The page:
Earlier today the moderators on Hacker News, an influential online discussion forum run by Y Combinator, the startup incubator, announced that this will be "Political Detox Week" on the forum, and encouraged commenters to flag both political stories and political threads in non-political stories. "We'll kill such stories and threads when we see them," wrote Daniel Gackle, head of community for Hacker News, who goes by the handle "dang" on the site.
In response to questions from BuzzFeed News, Gackle said the experiment in moderation was prompted by "an increase in accounts that have been using HN primarily for political purposes."
In a post outlining the rules of Political Detox Week, Gackle wrote said this experiment was meant to honor Hacker News values of "intellectual curiosity and thoughtful conversation," instead of the flame wars that happen "when political conflicts activate the primitive brain."
When commenters asked how moderators intended to judge what was "political," Gackle elaborated: "The main concern here is pure politics: the conflicts around party, ideology, nation, race, gender, class, and religion that get people hot and turn into flamewars on the internet."
But many Hacker News community members objected to both the idea of censorship and the impulse to secede from politics, especially given the tech industry's inextricable role in national debates over job loss and automation, the way that social media can amplify political propaganda, and the fact that Silicon Valley is still largely dominated by white male gatekeepers.
The most upvoted comment on the site came from a user who goes by the handle tarikjn, who found the experiment troubling:
I find this experiment a bit strange/disturbing, avoiding political subjects is a way of putting the head in the sand. HN is a community of hackers and entrepreneurs and politics affects these subjects one way or another wether we want to avoid it or not, and are an important component of entrepreneurial and technical subjects. It might be fine if HN was a scientific community, but it is not the case, and even then politics do interact with science, as one can conduct scientific experiments on government decisions, or politics can attack scientific community positions (e.g. climate change).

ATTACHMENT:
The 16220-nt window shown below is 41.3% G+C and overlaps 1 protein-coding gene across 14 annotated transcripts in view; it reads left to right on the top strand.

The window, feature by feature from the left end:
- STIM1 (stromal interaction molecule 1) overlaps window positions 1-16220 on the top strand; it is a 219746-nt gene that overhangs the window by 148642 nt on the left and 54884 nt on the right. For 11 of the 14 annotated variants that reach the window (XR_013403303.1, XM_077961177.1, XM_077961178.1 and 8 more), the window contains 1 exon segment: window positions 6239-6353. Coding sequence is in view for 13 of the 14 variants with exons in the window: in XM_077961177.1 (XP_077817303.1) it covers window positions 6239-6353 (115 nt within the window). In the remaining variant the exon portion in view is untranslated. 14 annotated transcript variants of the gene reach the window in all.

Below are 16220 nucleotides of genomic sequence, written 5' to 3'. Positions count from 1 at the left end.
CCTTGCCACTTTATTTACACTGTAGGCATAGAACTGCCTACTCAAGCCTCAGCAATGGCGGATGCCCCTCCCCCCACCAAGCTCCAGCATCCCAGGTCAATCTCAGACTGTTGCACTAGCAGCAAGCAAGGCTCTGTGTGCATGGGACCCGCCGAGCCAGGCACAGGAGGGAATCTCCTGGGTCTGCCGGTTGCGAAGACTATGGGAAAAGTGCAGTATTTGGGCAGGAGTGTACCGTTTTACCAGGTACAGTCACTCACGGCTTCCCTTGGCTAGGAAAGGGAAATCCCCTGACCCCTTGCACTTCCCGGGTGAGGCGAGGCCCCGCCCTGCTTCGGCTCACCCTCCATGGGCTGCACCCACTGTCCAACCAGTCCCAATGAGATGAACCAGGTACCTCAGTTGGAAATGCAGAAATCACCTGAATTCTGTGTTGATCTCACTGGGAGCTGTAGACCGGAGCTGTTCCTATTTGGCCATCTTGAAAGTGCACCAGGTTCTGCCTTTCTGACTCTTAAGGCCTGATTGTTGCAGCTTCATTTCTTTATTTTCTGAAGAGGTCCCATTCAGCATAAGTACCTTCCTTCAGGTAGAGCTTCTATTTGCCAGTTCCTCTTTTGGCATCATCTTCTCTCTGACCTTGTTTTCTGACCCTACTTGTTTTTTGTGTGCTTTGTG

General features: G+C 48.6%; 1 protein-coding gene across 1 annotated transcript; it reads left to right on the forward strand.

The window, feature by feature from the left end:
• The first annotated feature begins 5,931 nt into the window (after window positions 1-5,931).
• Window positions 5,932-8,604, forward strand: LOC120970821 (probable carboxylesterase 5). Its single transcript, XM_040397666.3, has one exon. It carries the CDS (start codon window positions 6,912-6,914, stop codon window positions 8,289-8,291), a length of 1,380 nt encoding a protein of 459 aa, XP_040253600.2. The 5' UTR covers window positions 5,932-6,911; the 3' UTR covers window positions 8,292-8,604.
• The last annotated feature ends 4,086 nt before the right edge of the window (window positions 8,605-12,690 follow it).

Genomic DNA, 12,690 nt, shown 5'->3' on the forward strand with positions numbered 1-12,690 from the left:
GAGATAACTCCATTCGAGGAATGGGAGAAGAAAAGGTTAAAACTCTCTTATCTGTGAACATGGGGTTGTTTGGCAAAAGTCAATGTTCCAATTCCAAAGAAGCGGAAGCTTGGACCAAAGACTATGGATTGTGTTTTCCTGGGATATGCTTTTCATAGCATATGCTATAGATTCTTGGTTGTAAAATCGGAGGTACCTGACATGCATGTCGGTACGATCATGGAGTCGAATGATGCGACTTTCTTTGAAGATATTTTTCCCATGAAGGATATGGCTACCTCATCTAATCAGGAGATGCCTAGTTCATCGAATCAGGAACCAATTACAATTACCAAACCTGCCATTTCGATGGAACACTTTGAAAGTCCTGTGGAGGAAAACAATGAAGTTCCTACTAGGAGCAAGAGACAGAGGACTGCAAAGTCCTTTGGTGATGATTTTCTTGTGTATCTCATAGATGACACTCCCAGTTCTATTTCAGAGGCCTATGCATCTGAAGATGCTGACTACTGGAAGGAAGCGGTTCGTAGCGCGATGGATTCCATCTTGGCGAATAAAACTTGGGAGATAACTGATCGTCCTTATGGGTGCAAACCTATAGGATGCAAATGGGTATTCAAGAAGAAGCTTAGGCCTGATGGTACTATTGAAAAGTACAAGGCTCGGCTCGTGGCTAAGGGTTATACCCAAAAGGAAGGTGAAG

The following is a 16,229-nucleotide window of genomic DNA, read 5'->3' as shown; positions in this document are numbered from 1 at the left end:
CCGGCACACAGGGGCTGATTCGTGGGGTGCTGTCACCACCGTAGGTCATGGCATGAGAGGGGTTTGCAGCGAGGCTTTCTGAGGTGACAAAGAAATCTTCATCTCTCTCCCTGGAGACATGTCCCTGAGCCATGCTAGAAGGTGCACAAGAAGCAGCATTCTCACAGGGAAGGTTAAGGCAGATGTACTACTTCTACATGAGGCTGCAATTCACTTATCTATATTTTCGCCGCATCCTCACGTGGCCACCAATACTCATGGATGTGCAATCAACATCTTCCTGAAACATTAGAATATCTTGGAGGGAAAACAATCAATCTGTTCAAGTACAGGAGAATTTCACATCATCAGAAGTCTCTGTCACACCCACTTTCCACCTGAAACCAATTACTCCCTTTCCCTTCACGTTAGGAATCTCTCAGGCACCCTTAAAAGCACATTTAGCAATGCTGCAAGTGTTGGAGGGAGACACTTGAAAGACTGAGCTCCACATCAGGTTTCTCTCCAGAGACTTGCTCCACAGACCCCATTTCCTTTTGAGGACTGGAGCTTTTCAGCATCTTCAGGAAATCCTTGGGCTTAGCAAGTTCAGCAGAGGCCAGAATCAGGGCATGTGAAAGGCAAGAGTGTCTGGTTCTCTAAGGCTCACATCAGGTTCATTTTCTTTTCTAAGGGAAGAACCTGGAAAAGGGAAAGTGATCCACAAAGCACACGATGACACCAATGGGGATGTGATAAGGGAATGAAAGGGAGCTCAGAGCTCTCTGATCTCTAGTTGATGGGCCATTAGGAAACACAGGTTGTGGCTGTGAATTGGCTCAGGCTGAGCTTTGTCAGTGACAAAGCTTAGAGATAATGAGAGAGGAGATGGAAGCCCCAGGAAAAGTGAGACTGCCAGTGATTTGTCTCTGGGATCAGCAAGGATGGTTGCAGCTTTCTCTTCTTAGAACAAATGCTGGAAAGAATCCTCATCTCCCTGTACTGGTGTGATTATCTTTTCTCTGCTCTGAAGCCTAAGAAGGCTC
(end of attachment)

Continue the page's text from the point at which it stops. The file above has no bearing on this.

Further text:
Hacker News was first launched by Y Combinator founder Paul Graham back in 2007 and still functions as the tech industry’s very own Reddit.
Y Combinator took a much different position on politics this year, when billionaire investor Peter Thiel, a part-time partner at YC, wanted to promote his views. In response to calls to cut ties with Thiel, who is now helping to run the transition team for President Elect Donald Trump, Sam Altman (president of Y Combinator's parent company) wrote, "Diversity of opinion is painful but critical to the health of a democratic society."
On Twitter, some commenters called bullshit on the idea that banishing the political was the best way to promote thoughtful discussion:
Matthew Garrett, a security developer, pointed out that the detox diet silenced discussion around important topics, like a story about why diversity has stalled in major tech corporations:
Other Hacker News users, like commenter chrissnell, commended the experiment as an effort to promote objectivity.
I'd rather see HN go politics-free forever. Political discussions do not enjoy the same level of objectivity that technical and business discussions do. Frankly, it may be impossible to expect objectivity within political discussion because our political feelings are so deeply-held and tied to our individual upbringings, culture, and locale.
Another commenter, who goes by the handle ben0x539, noted that "racist, misogynist, fascist hackers" already feel safe on Hacker News, so this detox would end up marginalizing minority voices:
I feel like trying to ban discussion of these conflicts will lead to the same outcome that reddit's weird "free speech" policy had, if more subtly. If Hacker News is the place where racist, misogynist, fascist hackers can feel particularly safe, that's going to be the kind of people you attract, at the expense of marginalized hackers.
There is no neutral option around this kind of politics and I'll be sad to see HN throw marginalized people under the bus to ensure the comfort of the privileged.
Danilo Campos, a software engineer who has been documenting abuse on Hacker News under #HNWatch for years, had little patience for forum members who argued that Political Detox Week was designed to keep out hate speech on the site:
When BuzzFeed asked Campos if Hacker News had ever responded to his campaign, Campos sent this interaction with Altman from 2014:
Here is the full text of the statement sent to BuzzFeed from Hacker News:
What prompted it was an increase in accounts that have been using HN primarily for political purposes. Politics are inextricably mixed with a lot of the topics that get discussed on the site, but it's important that HN not turn into just another a political battlefield. We thought a one-week abstention from politics might be an interesting thing to try. Our hope is that it will help clarify what kind of site Hacker News is/isn't. On HN, most flagging of stories is done by users, not moderators. For the purposes of this week, the idea is to flag all stories that are mostly political and to err on the side of flagging rather than not. But that's just for this week. In general, we encourage users to err on the side of not flagging.
Nitasha Tiku is a senior writer for BuzzFeed News and is based in San Francisco.
Contact Nitasha Tiku at firstname.lastname@example.org.
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